Stuffed nut roast

It’s day 8 of my Sensitive Foodie Advent Calendar, into the second week already. I hope you are enjoying the posts and feeling inspired to try something new this Christmas period.

If you’re new to whole-food plant-based eating you may be wondering what in the world you are going to eat for the big event – Christmas dinner. There are various pre-prepared and fake meat options available to buy, but to be honest none of them taste quite as good, or are quite as cheap, as making your own.

If you want to try something different, Christmas chestnut tartlets are really delicious. But if you want to stick to something more mainstream, then nut roast is your answer. I already have a simple nut roast on the blog from a few years ago. This one today is a slightly different take on that; still simple and definitely delicious.

Now you may have noticed that I’m not one for using things that come in a packet. Having food sensitivities means that most products are not an option. Rather surprisingly, stuffing is one that I can eat, or at least some brands are ok. And I’ve never quite worked out how to make my own that tastes right, so it’s good to have something to fall back on.

Most standard stuffing mixes like Paxo contain wheat, so if you are intolerant to wheat or gluten, it’s be to go for specific gluten-free options like Mrs Crimbles. Also, if you avoid fats like palm oil, then beware of some supermarket brands as they tend to be on the ingredients list. Again, Mrs Crimbles might be the option here as there’s no added refined oils.

Even so, any stuffing mix is not exactly packed with lovely nutrients – most of them have been lost in the processing. But if you’re anything like me, the rest of the meal is a rainbow array of veggies and whole ingredients.  A small amount of stuffing wont’s cause too much harm in the big scheme of things (unless that’s all you eat – then there’s other problems!).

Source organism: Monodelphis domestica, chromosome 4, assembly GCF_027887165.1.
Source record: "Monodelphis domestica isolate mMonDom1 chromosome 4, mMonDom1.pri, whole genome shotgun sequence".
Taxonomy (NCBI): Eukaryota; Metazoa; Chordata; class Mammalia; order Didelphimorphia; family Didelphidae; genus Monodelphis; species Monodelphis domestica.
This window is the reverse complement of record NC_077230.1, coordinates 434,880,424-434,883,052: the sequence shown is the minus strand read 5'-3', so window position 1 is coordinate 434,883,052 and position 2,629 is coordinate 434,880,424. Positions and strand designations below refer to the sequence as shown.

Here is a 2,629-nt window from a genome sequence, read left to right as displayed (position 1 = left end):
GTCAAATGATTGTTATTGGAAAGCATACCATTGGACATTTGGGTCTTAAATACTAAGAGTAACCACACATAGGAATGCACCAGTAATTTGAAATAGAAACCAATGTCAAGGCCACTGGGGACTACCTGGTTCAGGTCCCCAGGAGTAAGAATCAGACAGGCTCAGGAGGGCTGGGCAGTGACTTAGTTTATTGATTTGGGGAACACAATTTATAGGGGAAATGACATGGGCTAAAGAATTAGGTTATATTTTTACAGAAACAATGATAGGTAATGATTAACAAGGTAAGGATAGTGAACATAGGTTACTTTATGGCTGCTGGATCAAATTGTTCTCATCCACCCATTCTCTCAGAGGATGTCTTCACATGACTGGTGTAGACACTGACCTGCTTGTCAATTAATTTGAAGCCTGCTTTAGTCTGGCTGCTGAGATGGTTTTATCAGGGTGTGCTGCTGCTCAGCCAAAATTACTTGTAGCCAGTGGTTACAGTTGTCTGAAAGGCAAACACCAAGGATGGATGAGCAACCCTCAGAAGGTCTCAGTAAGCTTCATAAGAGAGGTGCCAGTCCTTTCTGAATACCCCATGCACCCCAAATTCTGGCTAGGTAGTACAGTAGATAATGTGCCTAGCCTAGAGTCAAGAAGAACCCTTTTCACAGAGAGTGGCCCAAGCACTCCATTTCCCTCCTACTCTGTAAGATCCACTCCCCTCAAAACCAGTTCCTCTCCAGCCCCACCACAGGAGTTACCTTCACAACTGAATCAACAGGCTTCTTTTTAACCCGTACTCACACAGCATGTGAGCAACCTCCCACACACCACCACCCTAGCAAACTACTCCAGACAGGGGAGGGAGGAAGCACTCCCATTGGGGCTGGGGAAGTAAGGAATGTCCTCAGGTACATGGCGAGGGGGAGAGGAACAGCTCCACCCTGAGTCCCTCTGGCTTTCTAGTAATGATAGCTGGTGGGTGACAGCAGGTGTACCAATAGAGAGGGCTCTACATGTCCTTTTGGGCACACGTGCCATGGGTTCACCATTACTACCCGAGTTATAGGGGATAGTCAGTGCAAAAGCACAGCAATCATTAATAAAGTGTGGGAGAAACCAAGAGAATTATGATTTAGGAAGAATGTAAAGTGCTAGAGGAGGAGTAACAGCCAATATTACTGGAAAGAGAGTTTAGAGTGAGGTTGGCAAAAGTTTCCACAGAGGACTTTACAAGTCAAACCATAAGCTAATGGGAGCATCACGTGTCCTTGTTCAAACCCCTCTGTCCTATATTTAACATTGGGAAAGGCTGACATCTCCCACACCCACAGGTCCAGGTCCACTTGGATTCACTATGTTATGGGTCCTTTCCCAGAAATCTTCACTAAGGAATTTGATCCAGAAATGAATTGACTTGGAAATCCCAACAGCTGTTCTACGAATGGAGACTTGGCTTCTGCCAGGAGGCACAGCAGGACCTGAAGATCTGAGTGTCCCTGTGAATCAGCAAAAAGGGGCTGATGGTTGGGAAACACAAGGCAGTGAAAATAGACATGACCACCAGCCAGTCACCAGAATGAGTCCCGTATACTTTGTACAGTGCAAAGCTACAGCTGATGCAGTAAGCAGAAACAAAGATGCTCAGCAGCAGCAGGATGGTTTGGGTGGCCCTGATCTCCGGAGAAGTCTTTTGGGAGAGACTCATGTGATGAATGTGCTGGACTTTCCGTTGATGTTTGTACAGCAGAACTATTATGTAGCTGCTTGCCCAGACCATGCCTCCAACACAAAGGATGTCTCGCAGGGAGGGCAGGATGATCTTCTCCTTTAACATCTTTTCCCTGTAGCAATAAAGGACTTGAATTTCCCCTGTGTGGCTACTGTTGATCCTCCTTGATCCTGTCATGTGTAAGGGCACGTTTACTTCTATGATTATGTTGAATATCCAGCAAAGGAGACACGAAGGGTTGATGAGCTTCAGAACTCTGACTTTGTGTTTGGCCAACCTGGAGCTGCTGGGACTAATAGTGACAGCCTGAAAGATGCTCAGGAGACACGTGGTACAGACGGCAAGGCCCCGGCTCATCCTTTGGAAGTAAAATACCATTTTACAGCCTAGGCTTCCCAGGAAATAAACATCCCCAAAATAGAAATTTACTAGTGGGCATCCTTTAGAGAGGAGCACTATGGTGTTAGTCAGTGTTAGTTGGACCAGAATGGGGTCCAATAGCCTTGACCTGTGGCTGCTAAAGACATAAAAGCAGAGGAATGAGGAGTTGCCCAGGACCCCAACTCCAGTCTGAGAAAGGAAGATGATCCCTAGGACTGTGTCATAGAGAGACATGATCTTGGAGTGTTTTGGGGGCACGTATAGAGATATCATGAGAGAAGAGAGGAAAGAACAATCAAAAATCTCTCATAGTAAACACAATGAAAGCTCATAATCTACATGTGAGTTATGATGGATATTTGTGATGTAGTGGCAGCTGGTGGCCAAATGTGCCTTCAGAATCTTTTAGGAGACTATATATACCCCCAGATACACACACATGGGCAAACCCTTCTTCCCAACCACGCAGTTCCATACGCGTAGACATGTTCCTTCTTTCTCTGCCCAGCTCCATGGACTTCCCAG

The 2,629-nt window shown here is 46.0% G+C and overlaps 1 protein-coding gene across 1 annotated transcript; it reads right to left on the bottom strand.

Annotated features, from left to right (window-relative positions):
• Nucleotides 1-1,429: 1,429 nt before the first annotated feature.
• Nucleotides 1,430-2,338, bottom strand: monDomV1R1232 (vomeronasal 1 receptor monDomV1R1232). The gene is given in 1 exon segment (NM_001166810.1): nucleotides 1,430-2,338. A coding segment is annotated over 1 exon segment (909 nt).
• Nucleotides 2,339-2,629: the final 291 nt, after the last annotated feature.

What the stuffing does add is additional flavour and texture, breaking up the nut roast a bit and just making it a bit more interesting and festive. Bake it long enough for the oils in the nuts to help create a lovely crust on the outside whilst remaining soft on the inside. I’ve found that this nut roast goes down well with non-veggie family and friends which is a big plus. 

So if you’re planning on serving a nut roast this Christmas, why not give this one a go? And if you do, don’t forget to let me know how you get on.

Stuffed nut roast (serves 6)

  • 200g mixed nuts (I used brazil, cashew and almond)
  • 170g pack stuffing mix
  • 1 small red onion, diced
  • 1 medium leek, rinsed and chopped
  • 1 carrot, finely chopped
  • 1 bay leaf
  • 1 clove garlic, finely chopped
  • 1 tablespoon dried mixed herbs
  • 2 tablespoon tamari or 1 teaspoon marmite
  • 50g oats
  • salt and pepper

Place the nuts in a food processor and grind so the nuts are finely chopped. Try to avoid over-grinding to a powder as you want a little texture without big chunks of nut. Make up the stuffing mix with the correct amount of  boiling water stated on the box. Do not add any oil or dairy-free spread. Mix well and leave to one side to firm up.

Heat a couple of tablespoons of water in the base of a medium-sized saucepan and sauté the onion, leek and carrot with the bay leaf for 10 minutes with the lid on to retain the moisture. Stir regularly to makes sure they don’t stick to the bottom of the pan. Add a little more water and drop in the garlic and mixed herbs. Stir well and cook for another minute.

Stir in the chopped nuts, tamari or marmite and oats. Mix well, adding a little water if needed to help combine. Simmer for 5 minutes or so, stirring frequently so the mix doesn’t stick to the bottom of the pan. Season with salt and pepper and turn off the heat.

Pre-heat the oven to 180ºC. Lightly grease a 2lb loaf tin with olive oil. Spoon half the nut mixture into the base of the tin, pressing down well in the corners. Spread the stuffing mix over the top then finish off with the remaining nut mix. Make sure you spread out each layer well to get a good spread. Place the tin in the oven and bake for 30-40 minutes until the top is golden brown and it feels firm to the touch.

Remove from the oven and leave to cool in the tin for 5 minutes. Slide a knife around the outside of the nut roast to loosen it from the tin and carefully turn the tin over onto a chopping board. Tap the bottom of the tin and ease out the loaf. Leave to cool for another couple of minutes then cut into slices and serve.


Published by

Leave a Reply